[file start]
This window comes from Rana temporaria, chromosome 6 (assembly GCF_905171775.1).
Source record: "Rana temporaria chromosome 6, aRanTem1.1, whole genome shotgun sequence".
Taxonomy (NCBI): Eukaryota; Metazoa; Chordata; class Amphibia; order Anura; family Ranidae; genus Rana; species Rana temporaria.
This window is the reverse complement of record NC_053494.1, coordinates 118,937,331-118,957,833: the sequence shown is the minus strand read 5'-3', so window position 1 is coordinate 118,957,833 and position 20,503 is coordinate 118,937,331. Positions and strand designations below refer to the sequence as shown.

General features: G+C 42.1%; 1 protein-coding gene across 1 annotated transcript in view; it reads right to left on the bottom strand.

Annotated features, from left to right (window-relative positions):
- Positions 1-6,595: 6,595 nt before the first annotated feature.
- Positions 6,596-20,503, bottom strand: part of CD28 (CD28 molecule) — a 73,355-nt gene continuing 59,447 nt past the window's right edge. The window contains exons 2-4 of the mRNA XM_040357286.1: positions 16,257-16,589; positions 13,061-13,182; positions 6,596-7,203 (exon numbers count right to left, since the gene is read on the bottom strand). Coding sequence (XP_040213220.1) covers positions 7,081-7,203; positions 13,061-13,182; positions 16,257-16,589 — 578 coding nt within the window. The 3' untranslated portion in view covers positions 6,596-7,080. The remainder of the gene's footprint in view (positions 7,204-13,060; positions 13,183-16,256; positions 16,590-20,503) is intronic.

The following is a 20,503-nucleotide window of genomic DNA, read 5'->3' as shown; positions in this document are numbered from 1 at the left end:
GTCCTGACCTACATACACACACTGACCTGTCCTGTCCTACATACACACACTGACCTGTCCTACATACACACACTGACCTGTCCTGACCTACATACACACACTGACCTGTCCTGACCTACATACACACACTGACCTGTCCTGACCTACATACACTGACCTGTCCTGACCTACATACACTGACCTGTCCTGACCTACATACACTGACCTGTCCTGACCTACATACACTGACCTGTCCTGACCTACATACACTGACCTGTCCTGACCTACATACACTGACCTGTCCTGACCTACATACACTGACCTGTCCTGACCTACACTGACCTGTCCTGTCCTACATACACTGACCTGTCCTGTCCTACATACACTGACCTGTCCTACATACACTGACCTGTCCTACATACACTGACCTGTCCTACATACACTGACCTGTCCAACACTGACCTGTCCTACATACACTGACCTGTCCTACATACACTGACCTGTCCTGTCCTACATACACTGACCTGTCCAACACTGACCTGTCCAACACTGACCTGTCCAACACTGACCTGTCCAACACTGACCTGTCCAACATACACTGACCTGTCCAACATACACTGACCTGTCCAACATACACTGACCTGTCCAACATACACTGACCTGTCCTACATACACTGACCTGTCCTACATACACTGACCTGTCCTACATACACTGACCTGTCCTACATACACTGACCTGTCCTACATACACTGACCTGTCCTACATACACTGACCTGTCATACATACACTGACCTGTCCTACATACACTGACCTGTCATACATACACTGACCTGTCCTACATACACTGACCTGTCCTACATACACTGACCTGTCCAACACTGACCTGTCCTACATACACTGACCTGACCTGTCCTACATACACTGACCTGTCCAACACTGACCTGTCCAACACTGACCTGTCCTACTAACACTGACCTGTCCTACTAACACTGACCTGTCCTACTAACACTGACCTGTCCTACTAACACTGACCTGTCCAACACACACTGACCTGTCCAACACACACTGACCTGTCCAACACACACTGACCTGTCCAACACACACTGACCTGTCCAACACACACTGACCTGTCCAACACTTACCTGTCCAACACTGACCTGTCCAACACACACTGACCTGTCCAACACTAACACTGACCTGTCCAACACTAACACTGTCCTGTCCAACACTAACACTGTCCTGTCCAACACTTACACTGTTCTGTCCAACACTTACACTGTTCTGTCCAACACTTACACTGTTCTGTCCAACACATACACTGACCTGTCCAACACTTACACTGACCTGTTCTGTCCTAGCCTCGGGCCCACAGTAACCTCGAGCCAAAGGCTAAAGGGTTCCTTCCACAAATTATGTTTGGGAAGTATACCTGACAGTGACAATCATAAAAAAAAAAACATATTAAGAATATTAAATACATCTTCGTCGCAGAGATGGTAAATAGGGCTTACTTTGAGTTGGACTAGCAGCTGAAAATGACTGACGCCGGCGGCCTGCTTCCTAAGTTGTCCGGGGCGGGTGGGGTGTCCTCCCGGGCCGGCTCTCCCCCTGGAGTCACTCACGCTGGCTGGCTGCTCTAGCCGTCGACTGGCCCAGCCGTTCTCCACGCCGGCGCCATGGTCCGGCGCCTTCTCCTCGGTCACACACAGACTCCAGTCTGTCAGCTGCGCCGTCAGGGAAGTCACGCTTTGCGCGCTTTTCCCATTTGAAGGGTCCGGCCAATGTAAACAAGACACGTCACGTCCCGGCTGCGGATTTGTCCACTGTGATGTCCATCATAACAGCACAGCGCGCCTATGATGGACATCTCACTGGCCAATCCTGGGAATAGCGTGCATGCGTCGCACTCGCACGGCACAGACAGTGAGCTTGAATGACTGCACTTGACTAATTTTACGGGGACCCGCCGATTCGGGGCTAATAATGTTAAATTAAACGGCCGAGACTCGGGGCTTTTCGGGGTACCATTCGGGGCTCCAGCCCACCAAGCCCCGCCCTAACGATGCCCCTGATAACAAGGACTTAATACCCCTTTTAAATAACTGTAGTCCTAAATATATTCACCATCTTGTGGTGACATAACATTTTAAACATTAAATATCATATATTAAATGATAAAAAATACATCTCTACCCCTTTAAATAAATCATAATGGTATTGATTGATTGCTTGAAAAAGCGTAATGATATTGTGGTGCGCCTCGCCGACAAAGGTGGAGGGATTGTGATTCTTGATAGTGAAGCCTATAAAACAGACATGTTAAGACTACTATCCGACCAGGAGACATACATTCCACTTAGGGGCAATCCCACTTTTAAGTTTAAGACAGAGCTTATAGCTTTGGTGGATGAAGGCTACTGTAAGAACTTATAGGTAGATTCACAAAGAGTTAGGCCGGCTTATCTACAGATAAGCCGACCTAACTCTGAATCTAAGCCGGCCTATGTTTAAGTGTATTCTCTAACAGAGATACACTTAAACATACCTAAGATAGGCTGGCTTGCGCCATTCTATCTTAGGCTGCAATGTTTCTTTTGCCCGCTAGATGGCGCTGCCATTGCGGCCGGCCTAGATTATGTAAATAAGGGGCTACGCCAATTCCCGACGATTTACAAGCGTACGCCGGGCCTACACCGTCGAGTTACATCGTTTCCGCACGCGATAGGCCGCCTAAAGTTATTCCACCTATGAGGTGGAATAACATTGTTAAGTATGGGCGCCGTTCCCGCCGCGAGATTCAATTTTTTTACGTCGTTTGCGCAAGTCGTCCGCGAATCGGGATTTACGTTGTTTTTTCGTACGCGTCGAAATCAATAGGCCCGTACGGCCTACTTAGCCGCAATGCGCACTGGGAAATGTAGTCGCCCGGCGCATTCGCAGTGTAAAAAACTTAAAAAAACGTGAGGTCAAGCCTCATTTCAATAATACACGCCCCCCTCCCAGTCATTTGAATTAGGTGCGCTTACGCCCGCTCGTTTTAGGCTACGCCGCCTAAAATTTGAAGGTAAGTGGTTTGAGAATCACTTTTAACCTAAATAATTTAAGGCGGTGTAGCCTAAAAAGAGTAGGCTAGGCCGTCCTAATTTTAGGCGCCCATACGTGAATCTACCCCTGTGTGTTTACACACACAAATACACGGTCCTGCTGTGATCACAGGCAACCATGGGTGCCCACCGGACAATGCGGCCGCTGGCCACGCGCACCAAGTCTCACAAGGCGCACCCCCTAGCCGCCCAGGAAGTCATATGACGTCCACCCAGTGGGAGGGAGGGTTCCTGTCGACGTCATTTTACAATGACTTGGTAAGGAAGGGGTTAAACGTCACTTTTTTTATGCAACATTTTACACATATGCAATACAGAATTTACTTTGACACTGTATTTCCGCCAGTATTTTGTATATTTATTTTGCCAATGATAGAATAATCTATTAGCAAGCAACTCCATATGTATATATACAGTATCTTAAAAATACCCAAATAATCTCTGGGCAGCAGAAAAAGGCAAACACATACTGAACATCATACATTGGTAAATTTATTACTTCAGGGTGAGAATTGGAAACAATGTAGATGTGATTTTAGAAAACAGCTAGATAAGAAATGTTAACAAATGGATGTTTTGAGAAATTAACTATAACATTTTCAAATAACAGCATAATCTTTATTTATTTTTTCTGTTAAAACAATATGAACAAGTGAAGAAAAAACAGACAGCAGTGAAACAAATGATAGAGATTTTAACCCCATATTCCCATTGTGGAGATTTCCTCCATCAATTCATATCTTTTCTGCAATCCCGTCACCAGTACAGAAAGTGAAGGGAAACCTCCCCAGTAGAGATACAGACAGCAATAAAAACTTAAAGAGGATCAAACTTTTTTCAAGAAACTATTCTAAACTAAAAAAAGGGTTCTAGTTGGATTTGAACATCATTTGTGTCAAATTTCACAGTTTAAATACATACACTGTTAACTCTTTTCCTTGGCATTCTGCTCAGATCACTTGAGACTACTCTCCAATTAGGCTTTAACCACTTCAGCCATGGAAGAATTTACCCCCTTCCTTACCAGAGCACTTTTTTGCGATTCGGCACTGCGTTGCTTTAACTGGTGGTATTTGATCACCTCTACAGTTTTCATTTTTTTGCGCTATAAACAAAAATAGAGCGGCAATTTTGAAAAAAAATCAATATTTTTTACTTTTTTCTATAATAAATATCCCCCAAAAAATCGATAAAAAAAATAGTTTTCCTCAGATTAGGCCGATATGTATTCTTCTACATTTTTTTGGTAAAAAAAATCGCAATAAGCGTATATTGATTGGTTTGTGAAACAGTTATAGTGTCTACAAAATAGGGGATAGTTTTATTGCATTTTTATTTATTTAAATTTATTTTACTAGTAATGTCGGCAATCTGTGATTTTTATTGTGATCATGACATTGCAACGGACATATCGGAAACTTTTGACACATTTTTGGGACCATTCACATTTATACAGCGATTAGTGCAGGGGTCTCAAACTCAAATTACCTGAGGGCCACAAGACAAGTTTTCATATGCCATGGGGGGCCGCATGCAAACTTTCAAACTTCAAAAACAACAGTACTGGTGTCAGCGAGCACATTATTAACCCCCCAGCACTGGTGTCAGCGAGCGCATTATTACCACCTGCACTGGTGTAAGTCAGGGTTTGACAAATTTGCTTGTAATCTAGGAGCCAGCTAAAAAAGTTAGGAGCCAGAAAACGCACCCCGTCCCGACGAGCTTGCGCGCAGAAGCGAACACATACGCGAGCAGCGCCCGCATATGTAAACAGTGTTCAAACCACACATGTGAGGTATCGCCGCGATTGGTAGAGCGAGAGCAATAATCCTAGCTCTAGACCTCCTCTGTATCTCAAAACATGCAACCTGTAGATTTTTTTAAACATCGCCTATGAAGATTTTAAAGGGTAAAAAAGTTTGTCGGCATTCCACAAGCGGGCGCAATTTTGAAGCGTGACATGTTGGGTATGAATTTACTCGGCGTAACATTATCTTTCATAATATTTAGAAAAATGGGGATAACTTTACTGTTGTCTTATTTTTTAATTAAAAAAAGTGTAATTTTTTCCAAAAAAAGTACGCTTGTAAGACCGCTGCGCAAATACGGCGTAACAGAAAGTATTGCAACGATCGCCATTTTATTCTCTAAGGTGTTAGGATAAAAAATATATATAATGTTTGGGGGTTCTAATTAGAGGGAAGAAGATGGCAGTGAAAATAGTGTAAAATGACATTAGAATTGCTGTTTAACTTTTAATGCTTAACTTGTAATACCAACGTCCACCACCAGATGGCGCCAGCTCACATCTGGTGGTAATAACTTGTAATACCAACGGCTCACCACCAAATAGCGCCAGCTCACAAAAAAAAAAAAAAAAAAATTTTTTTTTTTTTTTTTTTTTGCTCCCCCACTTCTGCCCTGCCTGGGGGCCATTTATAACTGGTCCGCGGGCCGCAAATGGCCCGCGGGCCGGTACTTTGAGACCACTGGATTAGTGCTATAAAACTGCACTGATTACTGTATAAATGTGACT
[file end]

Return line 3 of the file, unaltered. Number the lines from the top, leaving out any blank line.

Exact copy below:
Taxonomy (NCBI): Eukaryota; Metazoa; Chordata; class Amphibia; order Anura; family Ranidae; genus Rana; species Rana temporaria.